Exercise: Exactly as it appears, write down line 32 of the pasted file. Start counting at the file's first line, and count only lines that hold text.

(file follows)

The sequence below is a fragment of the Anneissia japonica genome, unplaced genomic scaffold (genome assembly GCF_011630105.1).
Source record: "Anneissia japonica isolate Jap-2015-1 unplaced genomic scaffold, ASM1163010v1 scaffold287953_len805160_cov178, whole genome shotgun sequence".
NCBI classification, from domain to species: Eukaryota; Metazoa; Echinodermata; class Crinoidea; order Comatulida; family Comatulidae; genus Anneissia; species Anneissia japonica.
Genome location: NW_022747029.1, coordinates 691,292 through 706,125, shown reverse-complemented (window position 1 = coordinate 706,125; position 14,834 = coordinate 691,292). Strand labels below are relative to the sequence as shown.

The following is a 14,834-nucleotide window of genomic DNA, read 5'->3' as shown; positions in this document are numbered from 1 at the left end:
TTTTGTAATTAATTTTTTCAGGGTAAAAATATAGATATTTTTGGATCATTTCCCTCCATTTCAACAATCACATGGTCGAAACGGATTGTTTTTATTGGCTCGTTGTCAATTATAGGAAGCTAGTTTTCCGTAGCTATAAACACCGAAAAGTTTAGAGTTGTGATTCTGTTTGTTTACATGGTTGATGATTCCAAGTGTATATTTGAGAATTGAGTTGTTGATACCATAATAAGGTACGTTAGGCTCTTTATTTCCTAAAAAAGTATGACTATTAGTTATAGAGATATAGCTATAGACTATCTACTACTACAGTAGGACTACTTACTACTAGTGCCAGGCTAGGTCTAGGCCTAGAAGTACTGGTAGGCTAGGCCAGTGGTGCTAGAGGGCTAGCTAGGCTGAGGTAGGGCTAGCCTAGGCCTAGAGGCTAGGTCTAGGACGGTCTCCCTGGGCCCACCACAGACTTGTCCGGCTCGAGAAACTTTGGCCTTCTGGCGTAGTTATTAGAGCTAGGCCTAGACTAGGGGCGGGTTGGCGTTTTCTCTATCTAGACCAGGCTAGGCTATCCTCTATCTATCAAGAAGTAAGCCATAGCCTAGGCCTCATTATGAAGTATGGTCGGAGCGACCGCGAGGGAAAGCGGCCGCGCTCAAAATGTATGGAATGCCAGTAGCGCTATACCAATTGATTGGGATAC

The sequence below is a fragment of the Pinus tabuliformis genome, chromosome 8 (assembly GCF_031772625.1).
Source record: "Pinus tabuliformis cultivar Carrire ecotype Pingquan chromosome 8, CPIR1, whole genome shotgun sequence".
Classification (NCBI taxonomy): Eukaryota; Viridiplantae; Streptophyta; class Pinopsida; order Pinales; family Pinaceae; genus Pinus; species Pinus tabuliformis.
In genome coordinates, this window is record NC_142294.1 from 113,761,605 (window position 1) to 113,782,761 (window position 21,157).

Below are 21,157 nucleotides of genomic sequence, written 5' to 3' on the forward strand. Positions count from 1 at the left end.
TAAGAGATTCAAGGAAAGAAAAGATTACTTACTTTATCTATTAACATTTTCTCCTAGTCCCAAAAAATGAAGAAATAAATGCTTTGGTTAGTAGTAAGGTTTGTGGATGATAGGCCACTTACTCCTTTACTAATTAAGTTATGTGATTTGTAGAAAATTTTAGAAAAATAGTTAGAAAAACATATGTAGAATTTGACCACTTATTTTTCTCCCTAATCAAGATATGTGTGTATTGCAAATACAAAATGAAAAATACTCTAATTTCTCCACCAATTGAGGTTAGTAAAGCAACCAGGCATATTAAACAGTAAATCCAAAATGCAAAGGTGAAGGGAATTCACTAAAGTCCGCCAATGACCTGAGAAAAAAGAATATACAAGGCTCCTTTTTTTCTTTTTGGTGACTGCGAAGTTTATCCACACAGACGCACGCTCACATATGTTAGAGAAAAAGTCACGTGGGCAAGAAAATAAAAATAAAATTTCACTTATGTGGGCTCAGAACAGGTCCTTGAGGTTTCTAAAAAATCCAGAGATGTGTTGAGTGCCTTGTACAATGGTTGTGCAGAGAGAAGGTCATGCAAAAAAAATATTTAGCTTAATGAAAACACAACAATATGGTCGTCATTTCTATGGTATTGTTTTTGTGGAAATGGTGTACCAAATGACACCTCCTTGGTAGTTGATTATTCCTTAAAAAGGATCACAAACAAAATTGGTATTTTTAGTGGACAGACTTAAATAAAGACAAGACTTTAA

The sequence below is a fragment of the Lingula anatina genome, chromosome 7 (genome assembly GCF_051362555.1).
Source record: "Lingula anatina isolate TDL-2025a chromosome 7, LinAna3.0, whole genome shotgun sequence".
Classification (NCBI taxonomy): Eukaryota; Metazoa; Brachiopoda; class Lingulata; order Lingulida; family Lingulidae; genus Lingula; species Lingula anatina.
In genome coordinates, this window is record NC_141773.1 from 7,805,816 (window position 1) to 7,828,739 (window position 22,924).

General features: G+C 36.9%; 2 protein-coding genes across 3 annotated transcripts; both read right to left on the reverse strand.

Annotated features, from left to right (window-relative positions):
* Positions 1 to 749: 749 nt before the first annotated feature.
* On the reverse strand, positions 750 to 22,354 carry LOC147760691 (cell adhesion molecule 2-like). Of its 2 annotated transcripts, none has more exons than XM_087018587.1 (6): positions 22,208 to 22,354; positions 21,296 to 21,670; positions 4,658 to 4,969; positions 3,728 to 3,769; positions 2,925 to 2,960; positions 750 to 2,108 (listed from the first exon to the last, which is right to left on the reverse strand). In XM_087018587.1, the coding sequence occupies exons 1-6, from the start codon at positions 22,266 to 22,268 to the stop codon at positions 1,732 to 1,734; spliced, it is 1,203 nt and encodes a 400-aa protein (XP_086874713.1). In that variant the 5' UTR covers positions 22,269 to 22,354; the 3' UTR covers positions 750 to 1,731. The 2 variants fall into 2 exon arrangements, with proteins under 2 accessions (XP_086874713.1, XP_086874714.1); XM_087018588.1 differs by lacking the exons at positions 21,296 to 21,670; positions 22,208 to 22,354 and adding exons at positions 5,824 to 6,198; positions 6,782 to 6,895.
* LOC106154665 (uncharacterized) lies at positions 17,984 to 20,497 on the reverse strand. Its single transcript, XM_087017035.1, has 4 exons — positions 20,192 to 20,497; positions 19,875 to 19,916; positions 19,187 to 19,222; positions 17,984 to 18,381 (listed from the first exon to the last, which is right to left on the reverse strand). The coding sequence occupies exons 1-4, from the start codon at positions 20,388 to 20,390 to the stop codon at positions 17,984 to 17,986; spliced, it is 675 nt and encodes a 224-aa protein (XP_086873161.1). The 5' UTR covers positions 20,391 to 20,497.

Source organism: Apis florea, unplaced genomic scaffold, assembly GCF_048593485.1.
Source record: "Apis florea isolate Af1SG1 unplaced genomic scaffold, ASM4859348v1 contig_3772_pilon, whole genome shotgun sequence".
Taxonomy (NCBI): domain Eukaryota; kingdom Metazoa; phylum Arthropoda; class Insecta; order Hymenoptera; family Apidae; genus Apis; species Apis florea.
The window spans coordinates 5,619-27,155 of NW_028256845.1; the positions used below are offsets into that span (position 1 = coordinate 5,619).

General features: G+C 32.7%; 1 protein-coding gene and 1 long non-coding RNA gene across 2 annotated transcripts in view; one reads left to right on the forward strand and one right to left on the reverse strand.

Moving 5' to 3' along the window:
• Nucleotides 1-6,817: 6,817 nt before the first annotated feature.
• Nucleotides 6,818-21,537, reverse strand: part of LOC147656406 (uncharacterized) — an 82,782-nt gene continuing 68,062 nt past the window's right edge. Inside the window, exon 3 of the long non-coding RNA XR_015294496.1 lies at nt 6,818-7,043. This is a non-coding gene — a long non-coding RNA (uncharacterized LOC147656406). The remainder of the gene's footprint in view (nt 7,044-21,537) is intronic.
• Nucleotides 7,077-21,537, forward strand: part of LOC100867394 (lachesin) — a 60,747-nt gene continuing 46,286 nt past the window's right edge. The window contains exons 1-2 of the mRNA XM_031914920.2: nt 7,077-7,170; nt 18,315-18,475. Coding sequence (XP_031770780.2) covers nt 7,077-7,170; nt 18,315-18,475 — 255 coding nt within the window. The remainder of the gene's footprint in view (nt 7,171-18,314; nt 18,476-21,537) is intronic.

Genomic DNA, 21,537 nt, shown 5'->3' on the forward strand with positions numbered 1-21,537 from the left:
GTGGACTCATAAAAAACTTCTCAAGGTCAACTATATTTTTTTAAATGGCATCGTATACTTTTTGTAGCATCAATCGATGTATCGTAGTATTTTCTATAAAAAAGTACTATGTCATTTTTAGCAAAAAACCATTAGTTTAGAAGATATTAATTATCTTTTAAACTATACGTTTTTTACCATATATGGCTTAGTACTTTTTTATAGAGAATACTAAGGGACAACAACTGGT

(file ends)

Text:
GTGGACTCATAAAAAACTTCTCAAGGTCAACTATATTTTTTTAAATGGCATCGTATACTTTTTGTAGCATCAATCGATGTATCGTAGTATTTTCTATAAAAAAGTACTATGTCATTTTTAGCAAAAAACCATTAGTTTAGAAGATATTAATTATCTTTTAAACTATACGTTTTTTACCATATATGGCTTAGTACTTTTTTATAGAGAATACTAAGGGACAACAACTGGT